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The game’s other big moral barometer is your creature. As with Black & White, you can choose from a selection of animal archetypes, but what you end up with as your creature grows from childhood, through adolescence to his adult form, is up to you. Spoil and pamper him, and you end up with a useless lump. Encourage good behaviour and reward his efforts to aid your people, and you’ll soon have everyone’s best friend. Slap him about and send him off on killing sprees and – congratulations – your bonny boy is a blood-drinking psycho.
Now, Lionhead obviously reckoned that creature-raising was a bit too tricky in Black & White, so the sequel has a lot of tools to make it as easy as humanly possible. As well as pulling the creature towards points of importance with a leash, and tickling or slapping to reward and punish, you now get a menu of ideas which you can select and reinforce. In other words, your creature now learns by spoken instruction, not just real example. What’s more, his powers can be upgraded in pretty much the same way. It does make it easier to produce a creature that helps build and defend your city, but it also takes some of the old ‘joy of parenting’ out of the game. It’s a little less like raising a child, and a little more like managing an assistant.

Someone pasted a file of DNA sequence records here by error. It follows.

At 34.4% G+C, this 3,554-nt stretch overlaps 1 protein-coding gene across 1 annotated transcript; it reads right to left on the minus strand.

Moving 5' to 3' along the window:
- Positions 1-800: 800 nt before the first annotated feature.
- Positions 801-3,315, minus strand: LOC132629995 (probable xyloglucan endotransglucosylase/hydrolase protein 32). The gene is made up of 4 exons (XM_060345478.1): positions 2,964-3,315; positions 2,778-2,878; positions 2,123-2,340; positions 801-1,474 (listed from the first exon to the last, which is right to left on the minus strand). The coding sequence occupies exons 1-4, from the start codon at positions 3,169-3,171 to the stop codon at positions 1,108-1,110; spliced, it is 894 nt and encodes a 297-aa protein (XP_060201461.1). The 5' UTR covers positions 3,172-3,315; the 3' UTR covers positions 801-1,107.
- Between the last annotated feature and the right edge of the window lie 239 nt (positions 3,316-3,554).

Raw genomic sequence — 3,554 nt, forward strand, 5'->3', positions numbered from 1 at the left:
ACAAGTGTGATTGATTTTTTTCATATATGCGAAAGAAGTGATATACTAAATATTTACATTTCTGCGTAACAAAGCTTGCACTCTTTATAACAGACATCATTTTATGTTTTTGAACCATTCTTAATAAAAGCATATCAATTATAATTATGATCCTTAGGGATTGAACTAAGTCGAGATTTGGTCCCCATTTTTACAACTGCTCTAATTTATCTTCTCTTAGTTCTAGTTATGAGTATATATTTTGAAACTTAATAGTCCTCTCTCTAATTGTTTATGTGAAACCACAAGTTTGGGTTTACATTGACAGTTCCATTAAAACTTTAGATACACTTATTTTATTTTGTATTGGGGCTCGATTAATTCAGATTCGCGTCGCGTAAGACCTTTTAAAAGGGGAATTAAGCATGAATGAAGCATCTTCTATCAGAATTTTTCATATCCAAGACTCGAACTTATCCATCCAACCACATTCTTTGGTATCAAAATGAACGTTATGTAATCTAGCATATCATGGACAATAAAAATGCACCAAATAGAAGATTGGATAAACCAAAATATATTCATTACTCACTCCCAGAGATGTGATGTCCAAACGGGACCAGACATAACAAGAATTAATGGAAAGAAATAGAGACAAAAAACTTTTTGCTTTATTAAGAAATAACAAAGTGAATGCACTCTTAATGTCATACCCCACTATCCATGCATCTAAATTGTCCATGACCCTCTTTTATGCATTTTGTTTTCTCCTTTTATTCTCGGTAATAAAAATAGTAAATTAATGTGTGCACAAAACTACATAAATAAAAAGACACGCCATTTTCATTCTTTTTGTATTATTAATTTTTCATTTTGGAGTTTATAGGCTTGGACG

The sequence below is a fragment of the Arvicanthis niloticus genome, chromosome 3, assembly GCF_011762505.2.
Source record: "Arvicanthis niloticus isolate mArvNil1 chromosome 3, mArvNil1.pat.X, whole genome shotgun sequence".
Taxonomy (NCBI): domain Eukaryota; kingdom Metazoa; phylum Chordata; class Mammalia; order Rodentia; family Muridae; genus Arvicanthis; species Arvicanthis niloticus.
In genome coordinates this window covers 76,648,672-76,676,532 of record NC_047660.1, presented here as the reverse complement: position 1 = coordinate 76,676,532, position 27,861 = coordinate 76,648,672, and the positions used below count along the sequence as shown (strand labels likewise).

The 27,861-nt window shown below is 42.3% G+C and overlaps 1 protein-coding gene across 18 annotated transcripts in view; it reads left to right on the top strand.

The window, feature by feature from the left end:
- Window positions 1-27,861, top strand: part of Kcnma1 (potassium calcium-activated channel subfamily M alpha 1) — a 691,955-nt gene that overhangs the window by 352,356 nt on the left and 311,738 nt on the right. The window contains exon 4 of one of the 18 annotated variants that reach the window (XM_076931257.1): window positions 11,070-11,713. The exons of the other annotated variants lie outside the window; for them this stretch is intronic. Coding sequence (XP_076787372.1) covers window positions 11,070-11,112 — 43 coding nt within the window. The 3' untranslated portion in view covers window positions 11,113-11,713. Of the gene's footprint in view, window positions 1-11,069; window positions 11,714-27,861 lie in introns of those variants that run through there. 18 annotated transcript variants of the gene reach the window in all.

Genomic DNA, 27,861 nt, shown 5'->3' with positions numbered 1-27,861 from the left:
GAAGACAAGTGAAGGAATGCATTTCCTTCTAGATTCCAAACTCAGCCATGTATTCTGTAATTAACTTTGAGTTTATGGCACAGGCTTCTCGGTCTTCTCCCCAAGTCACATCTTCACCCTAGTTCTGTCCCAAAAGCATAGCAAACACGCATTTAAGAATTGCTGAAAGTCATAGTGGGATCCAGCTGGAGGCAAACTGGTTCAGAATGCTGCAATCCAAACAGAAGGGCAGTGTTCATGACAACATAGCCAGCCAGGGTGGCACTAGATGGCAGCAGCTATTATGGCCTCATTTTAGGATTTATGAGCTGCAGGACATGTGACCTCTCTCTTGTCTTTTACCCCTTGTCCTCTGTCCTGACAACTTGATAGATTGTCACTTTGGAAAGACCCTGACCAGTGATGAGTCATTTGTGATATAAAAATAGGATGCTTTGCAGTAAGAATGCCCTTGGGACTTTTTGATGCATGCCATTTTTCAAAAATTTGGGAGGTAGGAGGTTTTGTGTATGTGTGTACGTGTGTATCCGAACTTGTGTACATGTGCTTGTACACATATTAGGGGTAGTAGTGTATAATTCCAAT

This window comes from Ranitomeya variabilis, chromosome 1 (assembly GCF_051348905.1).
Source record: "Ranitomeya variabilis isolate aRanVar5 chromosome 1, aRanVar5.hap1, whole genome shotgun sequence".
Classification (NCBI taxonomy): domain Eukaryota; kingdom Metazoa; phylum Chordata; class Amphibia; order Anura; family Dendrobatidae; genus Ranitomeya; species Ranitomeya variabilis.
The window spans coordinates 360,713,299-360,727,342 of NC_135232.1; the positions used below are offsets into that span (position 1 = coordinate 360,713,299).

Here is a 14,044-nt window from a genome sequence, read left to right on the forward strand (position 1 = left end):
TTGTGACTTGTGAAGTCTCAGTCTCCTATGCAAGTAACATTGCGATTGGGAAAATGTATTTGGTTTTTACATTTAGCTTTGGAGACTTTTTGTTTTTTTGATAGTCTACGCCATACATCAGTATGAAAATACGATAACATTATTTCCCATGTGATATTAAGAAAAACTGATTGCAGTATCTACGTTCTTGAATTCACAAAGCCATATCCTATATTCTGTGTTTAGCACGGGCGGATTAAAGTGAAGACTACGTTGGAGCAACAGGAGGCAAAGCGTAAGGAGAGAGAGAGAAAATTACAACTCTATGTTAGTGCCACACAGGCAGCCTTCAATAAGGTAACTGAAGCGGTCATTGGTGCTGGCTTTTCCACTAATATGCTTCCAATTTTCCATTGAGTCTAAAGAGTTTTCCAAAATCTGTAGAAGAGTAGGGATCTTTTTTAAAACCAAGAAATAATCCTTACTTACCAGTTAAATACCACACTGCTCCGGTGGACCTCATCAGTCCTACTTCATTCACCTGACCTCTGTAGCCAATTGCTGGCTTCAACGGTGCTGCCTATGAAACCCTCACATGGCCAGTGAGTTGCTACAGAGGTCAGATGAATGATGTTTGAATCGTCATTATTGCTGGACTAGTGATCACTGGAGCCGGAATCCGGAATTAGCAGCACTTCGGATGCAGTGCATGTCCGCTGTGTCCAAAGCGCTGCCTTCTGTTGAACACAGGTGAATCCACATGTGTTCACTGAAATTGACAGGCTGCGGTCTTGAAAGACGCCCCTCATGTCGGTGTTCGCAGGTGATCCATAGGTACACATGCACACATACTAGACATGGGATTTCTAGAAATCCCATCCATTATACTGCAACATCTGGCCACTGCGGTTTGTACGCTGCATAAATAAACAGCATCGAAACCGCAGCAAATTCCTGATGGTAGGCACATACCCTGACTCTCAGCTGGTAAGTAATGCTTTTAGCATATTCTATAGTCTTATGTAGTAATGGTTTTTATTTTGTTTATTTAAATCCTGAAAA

This isn’t the game’s only failing. As I mentioned, the RTS gameplay is fairly basic, with only a few units to play with, and not much in the way of actual strategy beyond go here, defend that, attack them, capture that. It also takes an awful lot of resources – including valuable human ones – to raise a respectable army. As a result, whichever approach you take, the levels can take an awfully long time to play through, and it’s all too easy to find yourself in a stalemate for hours. What’s worse, the AI seems flawed. Your opponent tends to send in small wave after small wave of troops, which are easily mopped up by any defensive forces and your creature; provided a) your defensive forces actually recognise and respond to the threat and b) your creature can be persuaded to help.
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